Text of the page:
Academic Provenance: Mapping Geoscience Students’ Academic Pathways to their Career Trajectories

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Targeted recruitment and retention efforts for the geosciences have become increasingly important with the growing concerns about program visibility on campuses, and given that geoscience degree production remains low relative to the demand for new geoscience graduates. Furthermore, understanding the career trajectories of geoscience degree recipients is essential for proper occupational placement. A theoretical framework was developed by Houlton (2010) to focus recruitment and retention efforts. This “pathway model” explicitly maps undergraduate students’ geoscience career trajectories, which can be used to refine existing methods for recruiting students into particular occupations. Houlton’s (2010) framework identified three main student population groups: Natives, Immigrants or Refugees. Each student followed a unique pathway, which consisted of six pathway steps. Each pathway step was comprised of critical incidents that influenced students’ overall career trajectories. An aggregate analysis of students’ pathways (Academic Provenance Analysis) showed that different populations’ pathways exhibited a deviation in career direction: Natives indicated intentions to pursue industry or government sectors, while Immigrants intended to pursue academic or research-based careers. We expanded on Houlton’s (2010) research by conducting a follow-up study to determine if the original participants followed the career trajectories they initially indicated in the 2010 study. A voluntary, 5-question, short-answer survey was administered via email. We investigated students’ current pathway steps, pathway deviations, students’ goals for the near future and their ultimate career ambitions. This information may help refine Houlton’s (2010) “pathway model” and may aid geoscience employers in recruiting the new generation of professionals for their respective sectors.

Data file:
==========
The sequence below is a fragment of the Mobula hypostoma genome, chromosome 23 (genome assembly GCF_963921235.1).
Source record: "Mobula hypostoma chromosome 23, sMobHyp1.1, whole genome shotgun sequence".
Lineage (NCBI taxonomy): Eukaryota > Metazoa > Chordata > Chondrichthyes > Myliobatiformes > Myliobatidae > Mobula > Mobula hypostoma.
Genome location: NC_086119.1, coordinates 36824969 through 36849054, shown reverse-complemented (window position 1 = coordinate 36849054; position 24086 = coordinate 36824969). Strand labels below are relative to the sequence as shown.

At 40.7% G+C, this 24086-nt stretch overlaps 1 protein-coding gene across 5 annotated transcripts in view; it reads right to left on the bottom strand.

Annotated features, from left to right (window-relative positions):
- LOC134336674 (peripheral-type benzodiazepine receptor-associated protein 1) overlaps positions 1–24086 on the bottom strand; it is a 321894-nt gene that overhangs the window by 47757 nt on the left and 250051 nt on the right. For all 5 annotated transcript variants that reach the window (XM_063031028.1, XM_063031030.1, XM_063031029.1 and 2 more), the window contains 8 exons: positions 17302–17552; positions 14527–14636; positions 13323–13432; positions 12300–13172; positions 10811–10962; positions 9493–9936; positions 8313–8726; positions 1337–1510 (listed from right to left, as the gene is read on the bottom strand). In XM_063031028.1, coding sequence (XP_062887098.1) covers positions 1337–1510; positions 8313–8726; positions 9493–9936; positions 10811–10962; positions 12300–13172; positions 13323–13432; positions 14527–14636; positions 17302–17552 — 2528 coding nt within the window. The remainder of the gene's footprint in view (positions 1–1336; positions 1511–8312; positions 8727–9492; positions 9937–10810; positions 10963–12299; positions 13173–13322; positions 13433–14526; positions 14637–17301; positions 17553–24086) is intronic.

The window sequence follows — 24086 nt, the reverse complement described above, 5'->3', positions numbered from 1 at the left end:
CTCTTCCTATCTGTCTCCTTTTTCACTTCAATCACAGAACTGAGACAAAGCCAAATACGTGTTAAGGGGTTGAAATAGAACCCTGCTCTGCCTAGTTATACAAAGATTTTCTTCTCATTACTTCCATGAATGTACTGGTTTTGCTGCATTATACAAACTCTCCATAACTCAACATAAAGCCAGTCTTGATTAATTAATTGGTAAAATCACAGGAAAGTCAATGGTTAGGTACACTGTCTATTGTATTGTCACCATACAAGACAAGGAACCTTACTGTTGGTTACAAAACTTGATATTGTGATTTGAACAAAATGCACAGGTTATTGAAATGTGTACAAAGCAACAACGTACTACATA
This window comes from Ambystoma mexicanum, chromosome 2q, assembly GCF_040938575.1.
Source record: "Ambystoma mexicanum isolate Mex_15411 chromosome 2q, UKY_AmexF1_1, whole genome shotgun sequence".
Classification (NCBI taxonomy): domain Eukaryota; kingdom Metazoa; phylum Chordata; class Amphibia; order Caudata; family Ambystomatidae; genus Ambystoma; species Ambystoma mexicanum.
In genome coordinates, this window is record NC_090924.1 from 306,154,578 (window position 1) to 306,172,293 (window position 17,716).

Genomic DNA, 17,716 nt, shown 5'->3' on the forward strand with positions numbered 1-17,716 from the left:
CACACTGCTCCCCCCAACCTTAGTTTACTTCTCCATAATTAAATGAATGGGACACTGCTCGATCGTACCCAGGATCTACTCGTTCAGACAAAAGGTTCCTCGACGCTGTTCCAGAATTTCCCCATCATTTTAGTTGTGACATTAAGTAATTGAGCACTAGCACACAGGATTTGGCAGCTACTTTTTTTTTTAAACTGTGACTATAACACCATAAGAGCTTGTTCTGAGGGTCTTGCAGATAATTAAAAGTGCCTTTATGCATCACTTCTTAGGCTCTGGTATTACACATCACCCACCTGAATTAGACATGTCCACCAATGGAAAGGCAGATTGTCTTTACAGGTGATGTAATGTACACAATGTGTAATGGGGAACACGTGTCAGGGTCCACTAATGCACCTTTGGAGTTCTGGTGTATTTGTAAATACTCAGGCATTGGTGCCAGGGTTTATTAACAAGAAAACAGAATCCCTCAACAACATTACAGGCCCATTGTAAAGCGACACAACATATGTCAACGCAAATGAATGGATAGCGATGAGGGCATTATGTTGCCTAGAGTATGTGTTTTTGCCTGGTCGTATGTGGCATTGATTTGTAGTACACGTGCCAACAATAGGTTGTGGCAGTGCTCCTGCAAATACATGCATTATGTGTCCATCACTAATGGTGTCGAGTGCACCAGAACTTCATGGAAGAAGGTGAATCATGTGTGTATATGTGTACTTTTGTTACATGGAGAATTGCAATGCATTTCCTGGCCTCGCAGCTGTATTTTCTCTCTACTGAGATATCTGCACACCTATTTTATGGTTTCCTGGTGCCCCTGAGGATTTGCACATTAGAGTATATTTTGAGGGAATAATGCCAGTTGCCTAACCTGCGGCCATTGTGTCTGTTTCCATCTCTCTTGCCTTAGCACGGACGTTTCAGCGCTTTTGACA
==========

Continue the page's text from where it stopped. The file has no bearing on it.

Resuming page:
• Heather Houlton*
  • Leila Gonzales*
  • Christopher Keane*
  • American Geophysical Union Fall Meeting 2011